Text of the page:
This week on home video, we’ve got a smattering of comedies, both good and bad, an inspirational family film, a Nic Cage thriller, and a couple of Criterion editions dedicated to movies by the prolific Steven Soderbergh. See below for the full list!
It’s not a remake of the 1987 Matthew Broderick/Helen Hunt drama about chimps who can fly planes, but a lot of people probably would have preferred that. Produced by Todd Phillips (director of The Hangover), Project X follows the exploits of three high school friends who throw the mother of all house parties in hopes of raising their social status. Unfortunately, most critics felt it lacked both originality and genuine laughs, choosing instead to wallow in predictable and mean-spirited debauchery. At 26%, you’re not guaranteed quality cinema, but if all you’re looking for is lots of teen drinking and gratuitous nudity, by all means, help yourself.
The first thing you’re likely to think when you hear “inspirational family drama about saving endangered animals” is, “Oh, another one?” But by most counts, Big Miracle admirably avoids most of the pitfalls presented by the familiar premise. Based on true events, the film stars The Office‘s John Krasinski as Adam Carlson, a news reporter whose story about a group of gray whales trapped in the Arctic Circle spurs an international effort to free them. Costarring Drew Barrymore, Kristen Bell, and Dermot Mulroney in a genuine feelgood family movie, Big Miracle‘s sunny story shows what good can come when petty differences are set aside, and for that, it earned a 74% on the Tomatometer.
David Wain’s last film, Role Models, was his most successful directorial effort, despite finding a cult audience with his 2001 debut Wet Hot American Summer. For Wanderlust, Wain reteamed with Paul Rudd, pairing him with Jennifer Aniston in a comedy about an overworked NYC couple who, in the midst of a drastic life change, find themselves stranded in a hippie commune that forces them to reexamine their lives. Despite likable performances from its talented cast and some confident work by Wain himself, Wanderlust didn’t quite hit the funny bone as hard as it should have, and it’s currently just shy of Freshness at 59%.
Jeff, Who Lives at Home stars Jason Segel as a stoner occupying his mother’s basement who, on one eventful day, believes he is recieving signs from the universe that something interesting is about to happen. He exits the house into the bright suburban sunlight and begins his quest. His much-harried mother is played by Susan Sarandon, while his overbearing, more successful brother is portrayed by Ed Helms. Much like the image Segel cultivates for himself, the film is goofy but big-hearted, and reaches a delightful and poignant ending.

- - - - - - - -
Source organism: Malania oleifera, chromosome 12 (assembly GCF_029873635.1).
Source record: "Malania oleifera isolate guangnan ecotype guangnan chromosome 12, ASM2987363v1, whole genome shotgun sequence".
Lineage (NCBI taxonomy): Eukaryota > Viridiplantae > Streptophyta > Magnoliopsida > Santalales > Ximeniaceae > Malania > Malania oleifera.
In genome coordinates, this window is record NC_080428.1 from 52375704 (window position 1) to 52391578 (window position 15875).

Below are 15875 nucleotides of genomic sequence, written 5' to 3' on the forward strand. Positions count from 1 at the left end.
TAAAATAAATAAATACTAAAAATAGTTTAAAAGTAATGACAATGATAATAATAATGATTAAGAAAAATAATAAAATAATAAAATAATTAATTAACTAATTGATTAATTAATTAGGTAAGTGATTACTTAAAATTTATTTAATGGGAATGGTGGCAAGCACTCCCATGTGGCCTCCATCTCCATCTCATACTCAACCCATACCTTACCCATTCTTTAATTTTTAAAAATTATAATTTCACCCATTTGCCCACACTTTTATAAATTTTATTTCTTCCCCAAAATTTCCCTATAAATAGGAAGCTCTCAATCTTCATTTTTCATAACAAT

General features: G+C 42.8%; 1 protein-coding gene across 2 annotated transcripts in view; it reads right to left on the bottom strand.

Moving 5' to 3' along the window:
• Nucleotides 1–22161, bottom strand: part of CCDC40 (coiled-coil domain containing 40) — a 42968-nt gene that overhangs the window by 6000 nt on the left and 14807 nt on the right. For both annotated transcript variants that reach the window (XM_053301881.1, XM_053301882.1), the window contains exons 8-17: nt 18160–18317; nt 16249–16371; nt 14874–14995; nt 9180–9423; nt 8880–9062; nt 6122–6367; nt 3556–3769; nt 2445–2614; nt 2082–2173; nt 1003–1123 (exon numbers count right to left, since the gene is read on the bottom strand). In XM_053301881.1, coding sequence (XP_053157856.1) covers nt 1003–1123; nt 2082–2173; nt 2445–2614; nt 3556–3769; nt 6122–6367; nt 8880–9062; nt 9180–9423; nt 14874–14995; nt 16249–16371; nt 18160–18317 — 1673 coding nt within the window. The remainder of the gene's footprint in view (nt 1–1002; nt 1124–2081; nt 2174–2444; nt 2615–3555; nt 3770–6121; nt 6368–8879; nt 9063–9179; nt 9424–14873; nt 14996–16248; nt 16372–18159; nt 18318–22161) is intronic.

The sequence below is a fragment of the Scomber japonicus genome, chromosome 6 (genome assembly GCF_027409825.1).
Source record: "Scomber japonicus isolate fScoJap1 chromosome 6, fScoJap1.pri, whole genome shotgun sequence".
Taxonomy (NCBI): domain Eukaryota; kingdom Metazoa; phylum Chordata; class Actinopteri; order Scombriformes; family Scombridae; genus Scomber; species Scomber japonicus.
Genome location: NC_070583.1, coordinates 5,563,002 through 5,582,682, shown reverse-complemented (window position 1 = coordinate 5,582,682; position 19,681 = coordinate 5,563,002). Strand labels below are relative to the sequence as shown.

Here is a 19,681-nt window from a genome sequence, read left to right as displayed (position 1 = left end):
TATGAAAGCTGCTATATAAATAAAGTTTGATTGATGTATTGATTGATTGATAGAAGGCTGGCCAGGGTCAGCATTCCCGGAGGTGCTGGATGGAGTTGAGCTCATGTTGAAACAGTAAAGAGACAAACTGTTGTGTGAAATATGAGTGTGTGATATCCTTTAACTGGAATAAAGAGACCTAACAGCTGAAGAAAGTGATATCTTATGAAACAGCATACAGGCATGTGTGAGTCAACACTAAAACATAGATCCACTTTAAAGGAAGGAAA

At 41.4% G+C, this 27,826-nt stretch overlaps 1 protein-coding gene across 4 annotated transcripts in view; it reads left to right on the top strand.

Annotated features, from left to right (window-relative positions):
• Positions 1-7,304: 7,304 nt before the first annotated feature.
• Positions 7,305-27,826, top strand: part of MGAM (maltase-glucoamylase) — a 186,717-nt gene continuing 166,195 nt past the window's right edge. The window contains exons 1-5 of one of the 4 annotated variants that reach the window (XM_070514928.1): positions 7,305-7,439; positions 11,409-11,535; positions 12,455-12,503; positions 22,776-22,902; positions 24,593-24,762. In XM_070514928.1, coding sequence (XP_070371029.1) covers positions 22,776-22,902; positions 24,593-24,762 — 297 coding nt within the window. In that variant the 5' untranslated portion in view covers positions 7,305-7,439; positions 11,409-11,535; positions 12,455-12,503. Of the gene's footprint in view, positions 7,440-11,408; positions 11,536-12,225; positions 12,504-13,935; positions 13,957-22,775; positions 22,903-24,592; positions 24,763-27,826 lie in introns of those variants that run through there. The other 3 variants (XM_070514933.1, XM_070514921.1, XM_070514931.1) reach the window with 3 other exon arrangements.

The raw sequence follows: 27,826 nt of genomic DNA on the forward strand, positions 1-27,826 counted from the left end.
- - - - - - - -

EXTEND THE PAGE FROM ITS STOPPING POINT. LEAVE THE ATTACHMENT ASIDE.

The trailer for The FP intentionally starts off looking like an Escape from New York-era dystopian thriller, with appropriately anachronistic clothing and dialogue, and it’s only when the Dance Dance Revolution-esque arcade game fires up that it becomes apparent that it’s a self-aware send-up of the genre; the kicker is when JTRO (co-writer/director Jason Trost) suddenly blurts out,”Hey L Dubba E! I challenge you to a Beat-Off!” It’s obvious that Trost and his brother, Brandon Trost, are aiming for a cult following with The FP, but for about half the critics, this futuristic turf war over video game supremacy was all just a little too obvious. At 42%, The FP has some trouble finding its tone, but with the right group of buddies, you might just get a kick out of it.
The original title for Seeking Justice was The Hungry Rabbit Jumps, which almost seems more appropriate for a Nic Cage thriller. Here he plays Simon, a man whose wife’s (January Jones) brutal rape leads him to make a deal with a stranger (Guy Pearce) for retribution outside of the legal system, inadvertently entangling him in a dangerous web of vigilante justice. At 24%, Seeking Justice is unfortunately an all too familiar potboiler whose premise isn’t quite clever enough to make up for its lack of originality in execution.
Gray’s Anatomy and its follow-up companion piece, And Everything is Going Fine, are a pair of documentaries by Steven Soderbergh. The subject: Spalding Gray, a writer/actor famed for his lengthy onstage monologues, filled with anecdotes of sardonic wit and bitter truths. In 1996’s Gray’s Anatomy, Soderbergh documents Gray’s journey into researching alternative medicine for a disease, which becomes a springboard into religion, death, and spirituality. The follow-up documentary, And Everything is Going Fine, was released in 2010 after Gray’s suicide. It’s a tender but truthful tribute to an American treasure.